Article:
The story of the greatest lover who ever lived, died, and lived again. Chilling and sensual interpretation of the classic horror tale, starring veteran actor Frank Langella and screen legend Laurence Olivier. When a ship is wrecked off the coast of Whitby the sole survivor, Count Dracula, emerges from the storm to take up residence in the Carfax Abbey. Very soon local beauty Mina dies mysteriously, raising the suspicions of her father, Professor Van Helsing. Convinced of Count Dracula's evil, Van Helsing is horrified to discover his late daughter's friend Lucy has become involved with the sinister Count. But can Lucy be persuaded she is in danger, or is she too much in the thrall of her new found passion?
A magnificent swooping shot towards and over Castle Dracula fades into an equally epic shot of The Demeter, the doomed ship that holds the casket containing Dracula, being rocked by a punishing storm – all with the backing of John Williams’ bombastic musical score. It’s clear this lavish production intends to be as spectacular as possible.
Frank Langella is a commanding, imposing and charming Dracula. A real life condition causes his very eyes to shiver –effective when Dracula notices butler Swales (Teddy Turner) has cut his finger whilst serving supper.
Interestingly, the characters of Mina (now Van Helsing’s daughter) and Lucy (Kate Nelligan) are swapped for this version: Mina is already sickly and prone to unpredictable behaviour even before Dracula’s arrival.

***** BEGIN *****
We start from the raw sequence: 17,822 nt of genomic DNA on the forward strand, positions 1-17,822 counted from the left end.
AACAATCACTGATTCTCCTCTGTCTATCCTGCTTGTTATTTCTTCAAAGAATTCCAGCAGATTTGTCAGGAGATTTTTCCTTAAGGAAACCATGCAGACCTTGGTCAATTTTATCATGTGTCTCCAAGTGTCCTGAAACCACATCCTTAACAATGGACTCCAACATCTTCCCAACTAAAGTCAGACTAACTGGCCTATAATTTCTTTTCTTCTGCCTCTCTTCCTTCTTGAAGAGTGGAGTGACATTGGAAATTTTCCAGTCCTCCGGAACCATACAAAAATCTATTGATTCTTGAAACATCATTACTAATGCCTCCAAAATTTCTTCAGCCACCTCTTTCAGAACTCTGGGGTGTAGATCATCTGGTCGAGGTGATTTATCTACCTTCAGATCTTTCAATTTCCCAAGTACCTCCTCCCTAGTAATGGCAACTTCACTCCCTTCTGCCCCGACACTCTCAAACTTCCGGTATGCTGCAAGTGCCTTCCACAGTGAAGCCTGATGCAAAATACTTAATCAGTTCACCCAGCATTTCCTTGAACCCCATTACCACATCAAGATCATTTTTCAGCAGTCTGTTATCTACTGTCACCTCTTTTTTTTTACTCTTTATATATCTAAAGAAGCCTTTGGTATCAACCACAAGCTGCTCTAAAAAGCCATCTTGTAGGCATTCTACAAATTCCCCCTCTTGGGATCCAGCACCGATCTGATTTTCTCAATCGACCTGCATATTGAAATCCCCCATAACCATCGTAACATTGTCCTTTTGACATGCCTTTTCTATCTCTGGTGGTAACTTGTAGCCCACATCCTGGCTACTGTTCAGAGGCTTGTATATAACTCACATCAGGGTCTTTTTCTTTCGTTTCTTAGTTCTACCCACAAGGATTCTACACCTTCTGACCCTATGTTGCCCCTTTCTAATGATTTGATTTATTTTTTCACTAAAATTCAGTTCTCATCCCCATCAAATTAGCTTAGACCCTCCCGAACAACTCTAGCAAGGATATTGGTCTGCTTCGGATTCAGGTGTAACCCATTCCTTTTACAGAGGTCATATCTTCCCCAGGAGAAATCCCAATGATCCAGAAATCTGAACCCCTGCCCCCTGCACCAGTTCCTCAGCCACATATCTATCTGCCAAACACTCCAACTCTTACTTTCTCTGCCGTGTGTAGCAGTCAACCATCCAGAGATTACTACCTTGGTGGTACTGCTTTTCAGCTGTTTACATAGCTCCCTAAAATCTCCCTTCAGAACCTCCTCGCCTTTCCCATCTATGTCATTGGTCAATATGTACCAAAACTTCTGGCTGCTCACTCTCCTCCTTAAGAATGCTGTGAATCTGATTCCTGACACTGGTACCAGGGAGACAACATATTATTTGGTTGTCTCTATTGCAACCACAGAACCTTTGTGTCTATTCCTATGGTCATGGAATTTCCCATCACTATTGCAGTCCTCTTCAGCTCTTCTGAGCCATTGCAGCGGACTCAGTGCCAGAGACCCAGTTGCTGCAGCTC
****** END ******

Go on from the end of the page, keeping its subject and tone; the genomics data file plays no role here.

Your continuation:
We have Trevor Eve’s rather sulky Jonathan Harker, Donald Pleasance forever eating or chewing as Dr. Seward and Laurence Olivier as a frail Abraham Van Helsing – Olivier’s health was precarious throughout filming, but he went on to live ten more years and continued making films.
In 2004 Director John Badham made the bizarre decision of draining much of the film’s colour for the DVD release. The result, especially for the scenes inside Castle Dracula, play almost like a black and white film (perhaps that is the intention. There are certainly similarities between this and the 1931 version: both films are based on the Hamilton Deane and John L. Balderston stage version, and both feature leading men who helped make the theatrical runs so popular). The resultant imagery however, has scenes that are visually very flat.
A sequence that looks out-of-place, beneath its own glossy over-production, is when Dracula enters Lucy’s room and seduces her. Striding through plumes of machine-generated smoke, the following canoodling melds straight into laser-lit choreography, with whirling dry ice, blood red lighting and cartoon bats. Flamboyant it might have been in 1979, this is the only scene that dates the film.
Having said that, the set-piece that most remember is that of a vampiric Mina emerging from the sewers to entice Seward and Van Helsing. Beginning as a reflection in a muddy pool of water (vampires cast no reflection – indeed, Dracula is not shown in the mirror as he enters Van Helsing’s room), she looms from the shadows as a frightening, ragged, decomposing spectre. Brilliant and terrifying this transformation is, from the lovely Jan Francis into a monster, I’m not sure it makes a lot of sense – Mina has only been dead a short while, and vampires are known to retain their youthfulness once bitten, not decay as Mina has done (only in death does she revert to her original self).
Equally, Dracula’s eventual demise stretches things a bit. The notion that old Van Helsing, dying from being impaled, manages to hurl a hook in The Count’s back with enough force to embed itself enough for him to then to be winched into the sunlight is difficult to invest in.
These niggles aside, this is a powerful and vibrant adaption, and highly enjoyable. Released around the same time as Werner Herzog’s ‘Nosferatu’ and the George Hamilaton-starring ‘Love at First Bite’, its commercial impact was compromised a little, which presumably scuppered further interest from Universal.